About 90 percent of students who participate in the Learn and Earn program end up working in their field of study in West Virginia, according to the CTCS.
"The Learn and Earn program is an excellent fit for Core10 because we have very aggressive goals around recruiting and hiring in West Virginia," said Jeff Martin, co-founder and CEO of Core10. "Bringing students into our organization for co-ops demonstrates to them the new tech economy that's here to stay, and furthers our mission to create technology job opportunities right here in the state."
U.S. Senator Shelley Moore Capito, R-W.Va., facilitated the partnership between CTCS and Core10.
"Fostering new and innovative partnerships between the public and private sectors is essential parts of helping West Virginians succeed in the workforce and growing our economy," Capito said. "The exciting collaboration between Mountwest and Core10 is a real win-win for everyone involved. ... This is a perfect example of how we can work together to keep our state moving forward."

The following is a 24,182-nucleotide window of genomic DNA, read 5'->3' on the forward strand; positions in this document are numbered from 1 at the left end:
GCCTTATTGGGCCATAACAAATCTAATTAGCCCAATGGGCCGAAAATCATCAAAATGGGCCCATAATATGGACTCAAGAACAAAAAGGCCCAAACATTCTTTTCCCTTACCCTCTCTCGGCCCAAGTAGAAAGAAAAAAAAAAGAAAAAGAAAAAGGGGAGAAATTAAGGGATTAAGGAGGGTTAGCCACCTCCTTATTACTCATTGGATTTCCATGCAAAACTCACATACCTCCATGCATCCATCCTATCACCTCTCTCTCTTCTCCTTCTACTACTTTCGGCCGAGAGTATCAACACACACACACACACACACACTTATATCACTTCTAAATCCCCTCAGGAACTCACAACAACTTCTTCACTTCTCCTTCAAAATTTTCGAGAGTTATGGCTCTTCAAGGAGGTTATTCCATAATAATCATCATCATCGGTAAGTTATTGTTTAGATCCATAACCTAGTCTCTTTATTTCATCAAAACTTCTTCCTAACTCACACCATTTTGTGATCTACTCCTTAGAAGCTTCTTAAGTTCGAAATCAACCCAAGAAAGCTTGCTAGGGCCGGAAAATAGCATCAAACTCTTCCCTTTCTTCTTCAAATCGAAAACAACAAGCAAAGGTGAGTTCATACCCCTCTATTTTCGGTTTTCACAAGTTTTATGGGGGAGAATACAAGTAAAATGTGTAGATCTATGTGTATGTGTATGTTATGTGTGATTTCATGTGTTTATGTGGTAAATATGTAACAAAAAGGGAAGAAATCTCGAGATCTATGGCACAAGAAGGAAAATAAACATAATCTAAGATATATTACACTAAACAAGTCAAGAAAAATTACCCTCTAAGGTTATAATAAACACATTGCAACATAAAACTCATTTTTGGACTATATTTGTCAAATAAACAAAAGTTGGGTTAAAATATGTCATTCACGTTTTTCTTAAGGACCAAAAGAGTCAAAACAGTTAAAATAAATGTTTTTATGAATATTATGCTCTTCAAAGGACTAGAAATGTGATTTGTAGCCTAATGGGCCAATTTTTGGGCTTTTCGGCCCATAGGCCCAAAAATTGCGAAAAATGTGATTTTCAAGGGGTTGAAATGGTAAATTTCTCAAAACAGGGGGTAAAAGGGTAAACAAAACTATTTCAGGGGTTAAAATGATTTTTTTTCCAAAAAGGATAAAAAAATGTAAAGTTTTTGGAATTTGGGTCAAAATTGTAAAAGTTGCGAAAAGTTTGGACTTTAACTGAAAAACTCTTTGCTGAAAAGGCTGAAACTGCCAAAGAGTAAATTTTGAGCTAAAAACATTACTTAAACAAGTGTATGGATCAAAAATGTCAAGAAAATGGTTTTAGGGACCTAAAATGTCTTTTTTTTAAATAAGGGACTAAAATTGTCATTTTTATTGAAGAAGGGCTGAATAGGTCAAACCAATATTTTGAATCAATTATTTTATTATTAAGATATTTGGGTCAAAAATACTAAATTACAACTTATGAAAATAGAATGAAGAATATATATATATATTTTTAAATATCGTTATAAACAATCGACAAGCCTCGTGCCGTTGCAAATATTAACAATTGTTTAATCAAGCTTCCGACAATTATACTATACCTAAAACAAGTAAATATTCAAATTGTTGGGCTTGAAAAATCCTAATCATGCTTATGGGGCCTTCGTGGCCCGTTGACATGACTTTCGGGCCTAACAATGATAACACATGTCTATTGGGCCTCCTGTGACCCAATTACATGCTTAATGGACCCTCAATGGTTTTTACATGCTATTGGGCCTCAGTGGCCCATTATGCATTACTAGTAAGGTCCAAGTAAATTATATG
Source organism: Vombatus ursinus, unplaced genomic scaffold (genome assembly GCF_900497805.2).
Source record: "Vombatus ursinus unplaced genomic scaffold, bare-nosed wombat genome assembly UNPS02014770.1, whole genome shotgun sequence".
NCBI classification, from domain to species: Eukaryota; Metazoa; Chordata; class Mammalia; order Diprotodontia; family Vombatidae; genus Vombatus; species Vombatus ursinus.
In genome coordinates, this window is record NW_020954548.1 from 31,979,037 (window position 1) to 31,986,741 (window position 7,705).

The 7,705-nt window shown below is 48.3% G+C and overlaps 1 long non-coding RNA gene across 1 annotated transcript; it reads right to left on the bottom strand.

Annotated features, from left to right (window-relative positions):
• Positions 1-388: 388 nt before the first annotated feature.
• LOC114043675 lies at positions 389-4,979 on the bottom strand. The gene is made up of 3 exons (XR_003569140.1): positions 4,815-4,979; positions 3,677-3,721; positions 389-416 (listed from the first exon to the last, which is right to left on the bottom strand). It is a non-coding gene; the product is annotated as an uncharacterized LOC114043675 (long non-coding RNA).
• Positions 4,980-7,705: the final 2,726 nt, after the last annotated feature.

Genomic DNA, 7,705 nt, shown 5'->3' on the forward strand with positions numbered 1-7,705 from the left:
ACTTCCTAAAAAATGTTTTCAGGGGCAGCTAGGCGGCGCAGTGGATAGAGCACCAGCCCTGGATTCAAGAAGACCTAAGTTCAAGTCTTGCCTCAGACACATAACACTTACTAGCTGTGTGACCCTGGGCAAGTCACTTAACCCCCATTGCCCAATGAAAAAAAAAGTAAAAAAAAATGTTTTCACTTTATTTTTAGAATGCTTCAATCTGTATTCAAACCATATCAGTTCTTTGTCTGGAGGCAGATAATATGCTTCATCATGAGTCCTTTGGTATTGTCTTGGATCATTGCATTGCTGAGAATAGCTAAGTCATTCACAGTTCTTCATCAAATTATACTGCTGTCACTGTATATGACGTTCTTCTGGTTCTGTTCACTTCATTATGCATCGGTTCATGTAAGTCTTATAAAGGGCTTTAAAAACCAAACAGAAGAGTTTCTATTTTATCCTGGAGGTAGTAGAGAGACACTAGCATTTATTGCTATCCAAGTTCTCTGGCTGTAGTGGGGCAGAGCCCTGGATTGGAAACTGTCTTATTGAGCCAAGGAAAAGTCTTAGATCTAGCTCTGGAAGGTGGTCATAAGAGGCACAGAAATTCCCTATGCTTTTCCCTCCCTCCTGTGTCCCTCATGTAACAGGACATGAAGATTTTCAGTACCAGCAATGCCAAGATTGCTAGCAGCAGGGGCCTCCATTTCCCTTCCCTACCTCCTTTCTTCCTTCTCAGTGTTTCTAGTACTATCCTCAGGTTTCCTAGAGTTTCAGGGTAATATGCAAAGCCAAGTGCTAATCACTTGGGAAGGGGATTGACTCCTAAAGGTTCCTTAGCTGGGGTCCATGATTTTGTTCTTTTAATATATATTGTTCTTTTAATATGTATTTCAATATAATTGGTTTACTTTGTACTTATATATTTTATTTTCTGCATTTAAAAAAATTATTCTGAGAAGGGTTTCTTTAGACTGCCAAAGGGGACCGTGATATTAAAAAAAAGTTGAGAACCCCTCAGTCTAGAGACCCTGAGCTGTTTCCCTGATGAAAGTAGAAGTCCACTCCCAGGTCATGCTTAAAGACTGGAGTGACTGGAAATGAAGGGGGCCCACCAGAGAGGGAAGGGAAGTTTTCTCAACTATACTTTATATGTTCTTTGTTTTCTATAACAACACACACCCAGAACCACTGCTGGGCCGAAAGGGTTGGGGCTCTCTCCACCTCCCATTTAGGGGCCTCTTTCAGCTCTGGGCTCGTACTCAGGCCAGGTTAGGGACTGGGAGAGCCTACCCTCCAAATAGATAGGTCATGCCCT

While working with business analysts, project managers, UX/UI designers, quality assurance engineers and software architects and developers, students who are hired at Core10 through the Learn and Earn project will learn the importance of collaboration in the software development field, Martin added.
Heather Hogsett, 29, of Wayne, is another student in the program hoping to find a career close to home.
"I really felt I would have to leave the area to find a career that fits with my education, but now with this opportunity I may be able to find a career job right here at home," she said.
CTCS Chancellor Sarah Tucker said her organization has been looking at ways to partner with Core10 since the company announced its expansion to West Virginia in October of last year.